Next up is Rose Monday, in which marching bands, dancers, and floats parade down the street and throw goodies to the crowd. The celebrations end with Shrove Tuesday, on which costume balls are held throughout Germany.
Learn German vocabulary: Kostüme (costume), tanzen (to dance), Musik (music), Spaß (fun)
Taking place on May 1st, May Day is a celebration to welcome spring. The German holiday is filled with lively music and dancing. It’s customary for towns to set up a Maypole, a tall wooden pole that is decorated with colorful ribbons and flowers in the town’s public square. In some regions of Germany, boys will deliver a Maypole to the home of a girl they fancy the night before.
Centuries ago, it was believed that witches held rituals the night before May 1st, so citizens lit fires and danced to ward off evil spirits. These traditions later turned into the customary lighting of bonfires and the raising of the Maypole.
Learn German vocabulary: Blumen (flowers), Frühling (spring), Feuer (fire), Übel (evil)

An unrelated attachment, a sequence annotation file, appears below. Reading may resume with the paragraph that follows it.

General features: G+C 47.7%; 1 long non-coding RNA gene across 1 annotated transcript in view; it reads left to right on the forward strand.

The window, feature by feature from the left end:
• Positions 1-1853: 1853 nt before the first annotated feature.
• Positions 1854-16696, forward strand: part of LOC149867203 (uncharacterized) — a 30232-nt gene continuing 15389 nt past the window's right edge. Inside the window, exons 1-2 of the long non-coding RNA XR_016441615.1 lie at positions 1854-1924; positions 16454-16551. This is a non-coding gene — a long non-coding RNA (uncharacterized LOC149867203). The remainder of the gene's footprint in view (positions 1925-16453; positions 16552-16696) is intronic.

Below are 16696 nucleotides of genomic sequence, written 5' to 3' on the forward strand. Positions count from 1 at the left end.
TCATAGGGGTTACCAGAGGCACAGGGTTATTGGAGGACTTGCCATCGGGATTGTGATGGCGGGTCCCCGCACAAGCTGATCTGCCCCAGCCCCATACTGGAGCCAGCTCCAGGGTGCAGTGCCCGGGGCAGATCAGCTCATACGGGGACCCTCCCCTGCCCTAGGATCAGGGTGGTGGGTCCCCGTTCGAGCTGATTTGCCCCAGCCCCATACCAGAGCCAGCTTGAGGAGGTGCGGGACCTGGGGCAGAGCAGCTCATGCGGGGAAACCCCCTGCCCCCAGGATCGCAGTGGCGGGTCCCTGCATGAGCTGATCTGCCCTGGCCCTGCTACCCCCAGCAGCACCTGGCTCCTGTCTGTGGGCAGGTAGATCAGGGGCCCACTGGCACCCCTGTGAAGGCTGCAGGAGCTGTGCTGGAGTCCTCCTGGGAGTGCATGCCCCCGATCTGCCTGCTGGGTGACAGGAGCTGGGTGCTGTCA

Germans and Americans celebrate Easter in a similar fashion. The four-day weekend starts with Good Friday, when many families eat a traditional fish lunch. The weekend continues with Easter Saturday, where people typically browse the markets for decorations.
In some northern regions of Germany, people will light bonfires to chase away the dark spirits of winter. Similar to the U.S., Easter Sunday is spent attending church and hunting brightly-colored Easter eggs.
Learn German vocabulary: Eier (eggs), Markt (market), Sonne (sun), Farbe (color)
The Dom Fun Fair, held in Hamburg, is one of the biggest fairs held throughout Germany. Held three times a year during the summer, spring, and winter, people from all over the country flock to Hamburg to eat, drink, play games, and enjoy rides.
The history behind this festival dates back to 1329, when citizens of Hamburg would organize a market located in front of the Cathedral (Dom) at the beginning of each season.
Learn German vocabulary: essen (to eat), Sommer (summer), Saison (season)
Many of the holidays in the U.S. are also observed in Germany. Germans, however, have certain customs and traditions that make these holidays unique.
If you’re traveling to Germany, consider participating in these traditions, or attending one of the festivals, to really get a feel for how Germans celebrate their culture!